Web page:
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Sato’s menu is a sizeable parade of entrees, hand-shaped or rolled sushi rolls, main courses, banquets, hotpots, soup broths, rice, noodles and dessert. If you need a tour guide to navigate you through then look no further than proprietor Fumito Arai. Seriously – when not at the restaurant he leads a double life as tourist advisor to Japanese holiday makers. He might recommend you start with an entree of fermented soybeans with raw tuna (natto tataki), or the nasu dengaku, a rich treat of deep-fried eggplant embellished with sweet soybean paste. I quite liked the plump pot-sticker dumplings with charming characters cloaked in gyoza sauce.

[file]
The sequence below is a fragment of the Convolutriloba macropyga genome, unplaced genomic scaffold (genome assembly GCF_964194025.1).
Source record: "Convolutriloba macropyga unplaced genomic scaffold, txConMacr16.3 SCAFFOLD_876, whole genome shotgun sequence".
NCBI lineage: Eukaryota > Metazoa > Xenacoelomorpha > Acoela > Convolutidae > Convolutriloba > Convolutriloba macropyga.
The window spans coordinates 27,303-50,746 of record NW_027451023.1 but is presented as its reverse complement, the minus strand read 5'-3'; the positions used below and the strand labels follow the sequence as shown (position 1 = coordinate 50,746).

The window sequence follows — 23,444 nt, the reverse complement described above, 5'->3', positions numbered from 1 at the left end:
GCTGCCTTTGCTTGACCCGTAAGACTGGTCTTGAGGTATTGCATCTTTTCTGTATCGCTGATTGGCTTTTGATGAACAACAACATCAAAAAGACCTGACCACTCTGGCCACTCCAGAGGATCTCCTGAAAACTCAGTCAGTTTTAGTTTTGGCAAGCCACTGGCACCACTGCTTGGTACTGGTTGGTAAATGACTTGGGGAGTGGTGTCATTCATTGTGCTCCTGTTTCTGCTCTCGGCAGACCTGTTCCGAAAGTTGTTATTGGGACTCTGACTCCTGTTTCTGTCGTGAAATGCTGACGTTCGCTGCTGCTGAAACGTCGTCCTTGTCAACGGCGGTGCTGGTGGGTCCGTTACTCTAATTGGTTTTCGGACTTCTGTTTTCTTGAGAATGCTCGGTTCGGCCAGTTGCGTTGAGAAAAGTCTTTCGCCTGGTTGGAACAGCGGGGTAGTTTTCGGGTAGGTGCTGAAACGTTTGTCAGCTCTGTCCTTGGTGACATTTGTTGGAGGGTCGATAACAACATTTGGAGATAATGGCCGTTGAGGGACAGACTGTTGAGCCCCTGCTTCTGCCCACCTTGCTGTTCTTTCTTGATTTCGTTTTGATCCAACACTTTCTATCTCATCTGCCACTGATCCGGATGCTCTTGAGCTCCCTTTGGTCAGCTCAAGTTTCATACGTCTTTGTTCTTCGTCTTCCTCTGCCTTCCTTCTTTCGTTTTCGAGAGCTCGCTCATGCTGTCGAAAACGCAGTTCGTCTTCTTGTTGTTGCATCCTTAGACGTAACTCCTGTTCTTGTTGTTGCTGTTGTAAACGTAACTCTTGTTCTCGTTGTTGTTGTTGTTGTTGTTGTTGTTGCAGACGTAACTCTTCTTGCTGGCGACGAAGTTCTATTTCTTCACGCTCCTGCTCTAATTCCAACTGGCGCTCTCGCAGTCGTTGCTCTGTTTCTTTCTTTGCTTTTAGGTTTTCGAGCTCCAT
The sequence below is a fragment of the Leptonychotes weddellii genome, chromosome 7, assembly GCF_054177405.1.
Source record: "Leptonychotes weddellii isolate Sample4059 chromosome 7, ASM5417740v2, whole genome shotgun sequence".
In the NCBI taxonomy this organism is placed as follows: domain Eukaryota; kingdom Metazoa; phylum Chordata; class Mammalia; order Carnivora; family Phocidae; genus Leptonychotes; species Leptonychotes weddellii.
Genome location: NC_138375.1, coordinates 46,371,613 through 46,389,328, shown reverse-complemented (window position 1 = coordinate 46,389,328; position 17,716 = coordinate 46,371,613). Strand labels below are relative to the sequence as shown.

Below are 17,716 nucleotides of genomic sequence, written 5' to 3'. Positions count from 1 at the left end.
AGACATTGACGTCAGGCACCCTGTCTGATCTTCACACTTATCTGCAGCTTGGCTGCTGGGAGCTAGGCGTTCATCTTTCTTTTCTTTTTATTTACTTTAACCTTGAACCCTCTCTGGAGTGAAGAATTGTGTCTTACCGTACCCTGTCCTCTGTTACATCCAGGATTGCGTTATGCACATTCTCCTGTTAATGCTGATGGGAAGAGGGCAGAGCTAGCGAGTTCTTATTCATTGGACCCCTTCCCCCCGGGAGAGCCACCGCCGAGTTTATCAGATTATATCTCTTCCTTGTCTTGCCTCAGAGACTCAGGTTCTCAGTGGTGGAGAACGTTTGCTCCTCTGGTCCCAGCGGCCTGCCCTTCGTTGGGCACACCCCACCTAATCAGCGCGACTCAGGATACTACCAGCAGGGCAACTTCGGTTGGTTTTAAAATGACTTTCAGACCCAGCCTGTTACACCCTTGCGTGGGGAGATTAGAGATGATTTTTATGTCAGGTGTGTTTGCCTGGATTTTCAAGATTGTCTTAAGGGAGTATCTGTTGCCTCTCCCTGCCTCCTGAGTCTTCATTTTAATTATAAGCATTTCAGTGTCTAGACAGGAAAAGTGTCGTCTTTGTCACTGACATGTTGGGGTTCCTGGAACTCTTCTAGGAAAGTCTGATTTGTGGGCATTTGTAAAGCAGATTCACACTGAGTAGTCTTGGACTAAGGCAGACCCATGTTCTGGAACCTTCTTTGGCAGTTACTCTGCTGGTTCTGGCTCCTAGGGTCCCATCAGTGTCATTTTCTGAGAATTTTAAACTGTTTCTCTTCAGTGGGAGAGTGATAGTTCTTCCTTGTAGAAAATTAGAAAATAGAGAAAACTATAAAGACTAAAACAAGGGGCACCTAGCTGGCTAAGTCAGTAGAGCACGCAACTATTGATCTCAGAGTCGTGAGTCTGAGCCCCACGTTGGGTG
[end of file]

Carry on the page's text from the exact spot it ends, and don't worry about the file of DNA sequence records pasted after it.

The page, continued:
When it comes to mains, dishes are predominantly deep and pan-fried: prawn tempura with tentsuyu dipping sauce, crumbed pork katsu, glossy sweet teriyaki chicken, and beef pan-fried shogayai style with warming ginger. Do not let the solitary grilled main course of unagi kabayaki, or eel, slip past your chopsticks; and forego the usual miso soup to dabble instead in the Japanese egg and chicken consomme. Hotpots offer seafood or meats cooked in a variety of savoury stocks which can also be used for a flavourful drizzle over a side of rice with hakusai cabbage and shiitake mushroom. For the ultimate experience in taste and aesthetics (and price), indulge in a banquet of traditional “kaiseki cuisine”. It is a highly stylised procession of exquisitely prepared small dishes. Sato’s version includes the sublime chawanmushi – a savoury steamed egg custard with ingredients such as prawn suspended within its delicate softness.